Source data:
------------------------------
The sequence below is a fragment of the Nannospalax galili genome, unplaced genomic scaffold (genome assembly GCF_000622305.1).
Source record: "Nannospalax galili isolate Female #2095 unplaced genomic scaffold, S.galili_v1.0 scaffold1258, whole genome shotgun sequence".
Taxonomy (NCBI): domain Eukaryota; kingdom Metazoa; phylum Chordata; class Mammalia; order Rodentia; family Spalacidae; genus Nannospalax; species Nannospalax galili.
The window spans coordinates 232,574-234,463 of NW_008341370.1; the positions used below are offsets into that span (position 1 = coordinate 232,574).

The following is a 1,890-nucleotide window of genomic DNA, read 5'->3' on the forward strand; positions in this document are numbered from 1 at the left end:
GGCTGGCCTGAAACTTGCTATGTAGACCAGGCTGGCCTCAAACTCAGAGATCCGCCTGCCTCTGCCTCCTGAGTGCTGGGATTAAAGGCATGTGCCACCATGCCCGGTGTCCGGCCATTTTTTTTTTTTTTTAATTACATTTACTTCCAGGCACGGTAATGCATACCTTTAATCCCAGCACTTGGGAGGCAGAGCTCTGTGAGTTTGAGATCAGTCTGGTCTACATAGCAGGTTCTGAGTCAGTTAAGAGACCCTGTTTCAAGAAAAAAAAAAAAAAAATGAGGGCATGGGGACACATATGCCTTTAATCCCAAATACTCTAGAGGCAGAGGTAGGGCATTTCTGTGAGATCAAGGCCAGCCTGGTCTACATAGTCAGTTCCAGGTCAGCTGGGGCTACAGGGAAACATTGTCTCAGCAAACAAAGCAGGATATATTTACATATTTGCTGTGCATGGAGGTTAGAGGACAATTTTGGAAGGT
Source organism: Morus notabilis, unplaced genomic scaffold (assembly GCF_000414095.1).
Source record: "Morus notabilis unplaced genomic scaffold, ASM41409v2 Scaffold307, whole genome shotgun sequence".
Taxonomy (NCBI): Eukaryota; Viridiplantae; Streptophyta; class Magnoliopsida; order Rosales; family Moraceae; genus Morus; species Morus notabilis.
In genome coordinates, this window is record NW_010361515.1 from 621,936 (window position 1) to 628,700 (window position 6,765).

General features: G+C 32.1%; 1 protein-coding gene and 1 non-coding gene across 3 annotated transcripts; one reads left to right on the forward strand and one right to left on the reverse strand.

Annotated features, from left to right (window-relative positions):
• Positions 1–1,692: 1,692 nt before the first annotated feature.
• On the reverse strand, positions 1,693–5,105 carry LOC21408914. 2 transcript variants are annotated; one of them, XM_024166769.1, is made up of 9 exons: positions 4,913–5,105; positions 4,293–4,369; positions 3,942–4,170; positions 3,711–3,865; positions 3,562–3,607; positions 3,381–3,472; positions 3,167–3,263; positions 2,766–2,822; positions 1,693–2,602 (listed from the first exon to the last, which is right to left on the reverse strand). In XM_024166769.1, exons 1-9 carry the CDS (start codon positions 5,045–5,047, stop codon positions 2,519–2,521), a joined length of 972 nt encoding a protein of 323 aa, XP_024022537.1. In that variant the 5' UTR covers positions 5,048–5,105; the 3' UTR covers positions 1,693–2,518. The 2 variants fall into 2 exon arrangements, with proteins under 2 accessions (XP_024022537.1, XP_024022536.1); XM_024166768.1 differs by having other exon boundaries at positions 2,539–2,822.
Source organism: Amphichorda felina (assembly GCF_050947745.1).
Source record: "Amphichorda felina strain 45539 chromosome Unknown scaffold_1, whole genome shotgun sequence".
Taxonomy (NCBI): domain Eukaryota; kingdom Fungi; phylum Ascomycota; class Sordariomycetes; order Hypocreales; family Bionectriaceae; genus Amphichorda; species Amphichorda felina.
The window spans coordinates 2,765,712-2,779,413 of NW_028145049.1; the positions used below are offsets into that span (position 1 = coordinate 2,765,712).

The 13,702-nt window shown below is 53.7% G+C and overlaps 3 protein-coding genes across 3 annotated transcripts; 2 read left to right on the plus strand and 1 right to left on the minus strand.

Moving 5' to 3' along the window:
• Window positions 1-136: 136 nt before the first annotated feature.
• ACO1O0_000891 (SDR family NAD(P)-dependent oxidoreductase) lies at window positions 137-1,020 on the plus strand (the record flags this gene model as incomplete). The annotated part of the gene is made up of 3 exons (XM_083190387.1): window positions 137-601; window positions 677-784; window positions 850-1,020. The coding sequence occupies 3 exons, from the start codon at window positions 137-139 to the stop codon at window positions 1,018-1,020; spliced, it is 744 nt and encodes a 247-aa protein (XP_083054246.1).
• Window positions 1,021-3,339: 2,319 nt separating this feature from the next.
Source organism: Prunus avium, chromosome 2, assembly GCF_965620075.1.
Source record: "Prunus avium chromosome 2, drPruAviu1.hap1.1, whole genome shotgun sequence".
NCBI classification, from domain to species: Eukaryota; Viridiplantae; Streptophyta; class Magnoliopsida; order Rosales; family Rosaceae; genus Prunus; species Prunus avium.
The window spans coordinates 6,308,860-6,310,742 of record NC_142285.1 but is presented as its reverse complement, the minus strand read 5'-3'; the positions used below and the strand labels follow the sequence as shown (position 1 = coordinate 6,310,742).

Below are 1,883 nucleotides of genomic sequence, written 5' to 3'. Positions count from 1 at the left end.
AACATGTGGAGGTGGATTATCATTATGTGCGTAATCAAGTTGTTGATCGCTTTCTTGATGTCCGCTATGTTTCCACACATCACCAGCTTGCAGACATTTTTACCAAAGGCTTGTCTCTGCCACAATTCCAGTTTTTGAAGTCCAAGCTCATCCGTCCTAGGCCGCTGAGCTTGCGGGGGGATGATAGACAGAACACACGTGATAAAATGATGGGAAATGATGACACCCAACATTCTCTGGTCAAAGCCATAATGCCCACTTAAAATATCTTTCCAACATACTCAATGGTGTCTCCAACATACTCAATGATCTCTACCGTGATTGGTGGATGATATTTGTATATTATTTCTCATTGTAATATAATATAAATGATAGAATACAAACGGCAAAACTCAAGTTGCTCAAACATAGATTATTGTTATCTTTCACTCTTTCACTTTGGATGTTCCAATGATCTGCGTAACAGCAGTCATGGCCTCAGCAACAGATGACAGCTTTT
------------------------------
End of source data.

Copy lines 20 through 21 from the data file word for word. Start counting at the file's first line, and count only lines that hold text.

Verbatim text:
Moving 5' to 3' along the window:
• Window positions 1-136: 136 nt before the first annotated feature.